In October 1974, when Brashier was interviewed by an Assistant United States Attorney and an agent of the Securities and Exchange Commission, he made numerous false exculpatory statements concerning his relations with the parties in the two transactions with Rochlin and Hermanson.


Neither Gentile nor Brashier testified at trial. Brashier's only witness, his fiancee, testified as to his activities during December and January. Gentile introduced evidence to show that he was in Fresno, California, at the time when he had allegedly appeared before Amoroso in Los Angeles.


I. Sufficiency of the Evidence as to Brashier.

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Appellant Brashier contends that the evidence against him was insufficient to allow the jury to conclude that he was guilty beyond a reasonable doubt. See United States v. Frank, 494 F.2d 145, 153 (2d Cir.), cert. denied, 419 U.S. 828, 95 S.Ct. 48, 42 L.Ed.2d 52 (1974); United States v. Taylor, 464 F.2d 240 (2d Cir. 1972). We disagree. There was ample evidence from which the jury could properly have found beyond a reasonable doubt that Brashier was a knowing and willing member of the conspiracy. Brashier's conduct consistently demonstrated a desire furtively to shield himself from view as a participant in the liquidation of the certificates held by Gentile. Thus, Brashier requested Hermanson to find a third party who would be willing to sell some of the stock as nominee rather than simply contacting a securities broker himself, despite Brashier's familiarity with the securities field.3 He further insisted that Hermanson deliver the proceeds of the stock sale--a total of $8900--to him in cash, although Hermanson had received a check from the nominee-seller. Finally, the series of false exculpatory statements made by Brashier during his interview with government officials evidenced a desire to disassociate himself from the transactions and thus showed consciousness of guilt. See United States v. Jacobs, 475 F.2d 270, 279, 281 (2d Cir.), cert. denied sub nom. United States v. Lavelle, 414 U.S. 821, 94 S.Ct. 116, 38 L.Ed.2d 53 (1973).


II. Single or Multiple Conspiracy.


Brashier also claims that he was not a member of the conspiracy charged in the indictment. He contends that the evidence demonstrated that the individuals who had conspired to sell and pledge unauthorized securities terminated their plan shortly after S.E.C. agents searched Fidelity's offices and found instrumentalities of the conspiracy. Since he was not involved in any dealings with the conspirators at this point--shortly after September 21, 1973--Brashier argues that his later assistance to Gentile could not make him a member of the conspiracy.4 We disagree.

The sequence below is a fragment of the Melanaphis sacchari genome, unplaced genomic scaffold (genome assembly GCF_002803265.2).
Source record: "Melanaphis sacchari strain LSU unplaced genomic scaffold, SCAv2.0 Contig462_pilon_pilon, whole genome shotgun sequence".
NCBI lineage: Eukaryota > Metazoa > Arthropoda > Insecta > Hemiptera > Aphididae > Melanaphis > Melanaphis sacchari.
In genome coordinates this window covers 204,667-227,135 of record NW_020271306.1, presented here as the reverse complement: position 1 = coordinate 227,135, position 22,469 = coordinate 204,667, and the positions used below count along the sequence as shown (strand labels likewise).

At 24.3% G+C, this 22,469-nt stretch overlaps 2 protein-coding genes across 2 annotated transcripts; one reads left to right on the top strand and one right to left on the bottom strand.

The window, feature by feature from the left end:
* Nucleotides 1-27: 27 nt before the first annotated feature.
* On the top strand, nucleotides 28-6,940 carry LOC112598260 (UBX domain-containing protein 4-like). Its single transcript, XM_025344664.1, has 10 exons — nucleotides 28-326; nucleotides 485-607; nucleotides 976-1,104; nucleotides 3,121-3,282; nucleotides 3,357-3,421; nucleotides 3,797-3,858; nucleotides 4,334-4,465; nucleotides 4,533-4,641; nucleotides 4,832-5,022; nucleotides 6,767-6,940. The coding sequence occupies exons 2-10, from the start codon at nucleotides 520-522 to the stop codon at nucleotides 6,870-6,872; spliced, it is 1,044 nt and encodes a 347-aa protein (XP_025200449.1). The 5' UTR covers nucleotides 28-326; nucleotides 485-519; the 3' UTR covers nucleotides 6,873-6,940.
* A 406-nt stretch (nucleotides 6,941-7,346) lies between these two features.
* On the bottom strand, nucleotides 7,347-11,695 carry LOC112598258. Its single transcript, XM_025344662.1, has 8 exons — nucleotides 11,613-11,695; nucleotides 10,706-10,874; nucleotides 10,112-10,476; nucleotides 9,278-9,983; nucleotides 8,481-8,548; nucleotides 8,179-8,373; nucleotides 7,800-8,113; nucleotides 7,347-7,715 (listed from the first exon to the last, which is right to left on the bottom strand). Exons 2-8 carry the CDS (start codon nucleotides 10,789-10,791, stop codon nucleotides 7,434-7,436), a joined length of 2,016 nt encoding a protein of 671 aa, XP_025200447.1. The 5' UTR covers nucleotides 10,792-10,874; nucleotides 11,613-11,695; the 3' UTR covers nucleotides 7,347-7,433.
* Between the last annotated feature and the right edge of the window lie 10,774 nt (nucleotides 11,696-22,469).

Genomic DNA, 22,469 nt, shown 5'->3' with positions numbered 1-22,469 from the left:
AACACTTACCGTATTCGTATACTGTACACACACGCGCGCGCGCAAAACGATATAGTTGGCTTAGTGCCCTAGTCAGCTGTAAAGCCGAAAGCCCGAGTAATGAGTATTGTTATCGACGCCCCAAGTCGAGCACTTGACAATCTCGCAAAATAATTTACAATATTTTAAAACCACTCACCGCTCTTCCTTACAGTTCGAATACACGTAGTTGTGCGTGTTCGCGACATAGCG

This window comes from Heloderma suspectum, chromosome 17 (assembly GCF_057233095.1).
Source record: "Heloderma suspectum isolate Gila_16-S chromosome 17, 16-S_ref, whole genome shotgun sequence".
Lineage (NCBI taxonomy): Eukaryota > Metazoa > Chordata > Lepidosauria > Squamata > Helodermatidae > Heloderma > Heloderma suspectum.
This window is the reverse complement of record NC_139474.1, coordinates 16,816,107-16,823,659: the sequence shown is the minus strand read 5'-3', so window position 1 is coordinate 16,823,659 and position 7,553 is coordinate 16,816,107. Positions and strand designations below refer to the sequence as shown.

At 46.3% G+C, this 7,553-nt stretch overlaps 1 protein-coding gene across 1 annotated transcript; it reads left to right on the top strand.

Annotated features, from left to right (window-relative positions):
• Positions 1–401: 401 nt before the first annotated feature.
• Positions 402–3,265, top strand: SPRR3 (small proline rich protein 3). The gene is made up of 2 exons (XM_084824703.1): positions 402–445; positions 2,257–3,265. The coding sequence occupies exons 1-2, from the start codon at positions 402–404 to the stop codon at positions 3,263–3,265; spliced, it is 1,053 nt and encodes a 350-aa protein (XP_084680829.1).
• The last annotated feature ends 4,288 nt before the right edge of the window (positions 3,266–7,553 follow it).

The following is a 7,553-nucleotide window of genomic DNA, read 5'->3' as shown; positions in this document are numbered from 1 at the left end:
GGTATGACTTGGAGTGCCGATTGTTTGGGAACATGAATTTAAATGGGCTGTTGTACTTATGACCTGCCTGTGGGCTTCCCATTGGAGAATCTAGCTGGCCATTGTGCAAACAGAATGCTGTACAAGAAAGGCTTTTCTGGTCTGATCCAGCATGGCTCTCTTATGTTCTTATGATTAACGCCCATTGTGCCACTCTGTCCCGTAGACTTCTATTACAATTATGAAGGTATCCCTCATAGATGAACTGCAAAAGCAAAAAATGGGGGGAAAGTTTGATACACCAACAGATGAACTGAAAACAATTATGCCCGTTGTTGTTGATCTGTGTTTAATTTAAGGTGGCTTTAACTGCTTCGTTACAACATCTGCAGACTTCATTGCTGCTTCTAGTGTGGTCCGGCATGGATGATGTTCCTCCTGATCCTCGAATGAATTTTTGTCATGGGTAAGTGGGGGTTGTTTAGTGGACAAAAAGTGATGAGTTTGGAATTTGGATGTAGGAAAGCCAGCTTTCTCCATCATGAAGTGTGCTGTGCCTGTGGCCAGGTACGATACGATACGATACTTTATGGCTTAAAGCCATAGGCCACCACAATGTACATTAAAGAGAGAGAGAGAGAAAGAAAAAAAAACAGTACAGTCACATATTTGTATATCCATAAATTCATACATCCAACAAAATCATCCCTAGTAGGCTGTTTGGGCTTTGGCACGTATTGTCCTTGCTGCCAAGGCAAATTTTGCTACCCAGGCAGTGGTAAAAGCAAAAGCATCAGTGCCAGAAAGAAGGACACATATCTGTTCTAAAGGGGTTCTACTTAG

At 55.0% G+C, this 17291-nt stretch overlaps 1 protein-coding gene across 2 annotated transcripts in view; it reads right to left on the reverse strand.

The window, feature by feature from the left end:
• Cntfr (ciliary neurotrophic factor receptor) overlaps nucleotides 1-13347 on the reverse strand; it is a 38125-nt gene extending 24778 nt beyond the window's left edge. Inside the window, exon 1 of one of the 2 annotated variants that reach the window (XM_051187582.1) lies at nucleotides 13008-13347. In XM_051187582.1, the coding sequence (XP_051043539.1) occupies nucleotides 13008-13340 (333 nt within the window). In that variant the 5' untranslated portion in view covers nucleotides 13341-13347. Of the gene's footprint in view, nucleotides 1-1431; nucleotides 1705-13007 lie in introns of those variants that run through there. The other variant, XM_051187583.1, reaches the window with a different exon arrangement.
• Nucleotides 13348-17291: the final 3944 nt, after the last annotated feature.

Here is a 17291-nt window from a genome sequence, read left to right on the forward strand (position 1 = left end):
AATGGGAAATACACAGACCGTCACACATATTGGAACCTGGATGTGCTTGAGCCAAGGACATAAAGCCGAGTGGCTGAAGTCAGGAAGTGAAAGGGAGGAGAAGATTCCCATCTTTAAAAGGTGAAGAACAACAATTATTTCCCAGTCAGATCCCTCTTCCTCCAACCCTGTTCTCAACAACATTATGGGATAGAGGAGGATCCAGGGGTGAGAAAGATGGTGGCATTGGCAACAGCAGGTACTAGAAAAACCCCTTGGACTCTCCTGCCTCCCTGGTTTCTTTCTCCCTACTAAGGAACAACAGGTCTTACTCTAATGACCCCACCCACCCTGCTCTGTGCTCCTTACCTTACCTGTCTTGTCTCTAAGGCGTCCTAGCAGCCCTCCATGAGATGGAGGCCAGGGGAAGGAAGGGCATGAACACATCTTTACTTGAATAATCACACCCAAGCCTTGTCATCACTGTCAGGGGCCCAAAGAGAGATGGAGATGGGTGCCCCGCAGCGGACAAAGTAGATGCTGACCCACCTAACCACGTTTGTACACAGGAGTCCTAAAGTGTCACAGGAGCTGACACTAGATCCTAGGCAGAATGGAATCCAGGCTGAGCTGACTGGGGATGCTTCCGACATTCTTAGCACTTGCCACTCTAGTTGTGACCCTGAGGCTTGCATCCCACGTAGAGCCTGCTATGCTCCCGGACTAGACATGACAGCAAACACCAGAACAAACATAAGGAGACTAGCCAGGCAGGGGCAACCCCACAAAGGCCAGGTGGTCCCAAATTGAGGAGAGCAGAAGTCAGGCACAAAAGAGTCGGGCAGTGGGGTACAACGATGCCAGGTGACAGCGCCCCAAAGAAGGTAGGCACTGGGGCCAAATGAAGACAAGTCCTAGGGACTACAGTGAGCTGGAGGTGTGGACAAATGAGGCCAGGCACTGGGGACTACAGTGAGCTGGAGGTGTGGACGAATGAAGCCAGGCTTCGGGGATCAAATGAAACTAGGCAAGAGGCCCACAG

There was abundant evidence from which the jury could have found that the conspiracy began in 1970 and continued through the latter part of 1973 when Brashier assisted Gentile in disposing of certificates. That there was a variance in the places and means of disposition and some of those participating did not necessarily create a different conspiracy. Brashier's ignorance of the identity or scope of activities of other conspirators would not exonerate him from inclusion in the conspiracy charged in the indictment. See United States v. Wyler, 487 F.2d 170 (2d Cir. 1973). 'Despite the existence of multiple groups within an alleged conspiracy, we have considered them as part of one integrated loose-knit combination in instances where there existed . . . a permissible inference, from the nature and scope of the operation, that each actor was aware of his part in a larger organization where others performed similar roles equally important to the success of the venture.' United States v. Bertolotti, 529 F.2d 149, 154 (2d Cir. 1975). In this instance, where Brashier was familiar with transactions in securities and must have known the difficulties in obtaining bogus stock, he could not have failed to know that Gentile, who was not in the business of marketing stocks, could not have come into possession of these securities without the aid of others. Furthermore, the jury was properly instructed that it must find that defendants were members of the conspiracy charged in the indictment and that Brashier had joined the conspiracy.


Brashier relies primarily upon the testimony of his co-defendant Posy to support his argument that the conspiracy charged in the indictment terminated long before Brashier's involvement with the sale of Gentile's securities. He maintains that Posy left the country shortly after September 21, met Gentile in Israel in November and at that time they agreed to abandon their efforts at distribution. Posy later returned to the United States to give Gentile the stock that was ultimately sold, presumably without Posy's knowledge or consent, through Shields & Co. Posy then left the country a second time.